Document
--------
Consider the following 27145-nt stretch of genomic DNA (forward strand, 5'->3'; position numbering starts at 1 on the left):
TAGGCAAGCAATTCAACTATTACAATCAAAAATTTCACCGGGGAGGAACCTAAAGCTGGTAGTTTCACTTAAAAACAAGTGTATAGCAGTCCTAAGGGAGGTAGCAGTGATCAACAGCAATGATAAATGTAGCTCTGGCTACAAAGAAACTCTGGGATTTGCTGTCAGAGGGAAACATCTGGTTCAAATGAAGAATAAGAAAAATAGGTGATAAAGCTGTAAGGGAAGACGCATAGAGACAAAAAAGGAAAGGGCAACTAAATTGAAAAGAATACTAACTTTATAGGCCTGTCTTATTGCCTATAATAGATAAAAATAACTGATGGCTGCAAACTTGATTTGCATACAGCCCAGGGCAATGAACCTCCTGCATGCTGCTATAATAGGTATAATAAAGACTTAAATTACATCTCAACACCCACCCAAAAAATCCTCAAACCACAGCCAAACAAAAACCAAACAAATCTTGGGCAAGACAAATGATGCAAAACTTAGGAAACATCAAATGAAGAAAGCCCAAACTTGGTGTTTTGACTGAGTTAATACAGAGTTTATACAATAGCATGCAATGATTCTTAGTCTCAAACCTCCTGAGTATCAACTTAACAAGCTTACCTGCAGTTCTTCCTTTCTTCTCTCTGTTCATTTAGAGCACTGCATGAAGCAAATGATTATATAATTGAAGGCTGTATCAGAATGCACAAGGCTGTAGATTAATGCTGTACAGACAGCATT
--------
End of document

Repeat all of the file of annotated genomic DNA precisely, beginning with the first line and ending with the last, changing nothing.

Consider the following 27145-nt stretch of genomic DNA (forward strand, 5'->3'; position numbering starts at 1 on the left):
TAGGCAAGCAATTCAACTATTACAATCAAAAATTTCACCGGGGAGGAACCTAAAGCTGGTAGTTTCACTTAAAAACAAGTGTATAGCAGTCCTAAGGGAGGTAGCAGTGATCAACAGCAATGATAAATGTAGCTCTGGCTACAAAGAAACTCTGGGATTTGCTGTCAGAGGGAAACATCTGGTTCAAATGAAGAATAAGAAAAATAGGTGATAAAGCTGTAAGGGAAGACGCATAGAGACAAAAAAGGAAAGGGCAACTAAATTGAAAAGAATACTAACTTTATAGGCCTGTCTTATTGCCTATAATAGATAAAAATAACTGATGGCTGCAAACTTGATTTGCATACAGCCCAGGGCAATGAACCTCCTGCATGCTGCTATAATAGGTATAATAAAGACTTAAATTACATCTCAACACCCACCCAAAAAATCCTCAAACCACAGCCAAACAAAAACCAAACAAATCTTGGGCAAGACAAATGATGCAAAACTTAGGAAACATCAAATGAAGAAAGCCCAAACTTGGTGTTTTGACTGAGTTAATACAGAGTTTATACAATAGCATGCAATGATTCTTAGTCTCAAACCTCCTGAGTATCAACTTAACAAGCTTACCTGCAGTTCTTCCTTTCTTCTCTCTGTTCATTTAGAGCACTGCATGAAGCAAATGATTATATAATTGAAGGCTGTATCAGAATGCACAAGGCTGTAGATTAATGCTGTACAGACAGCATT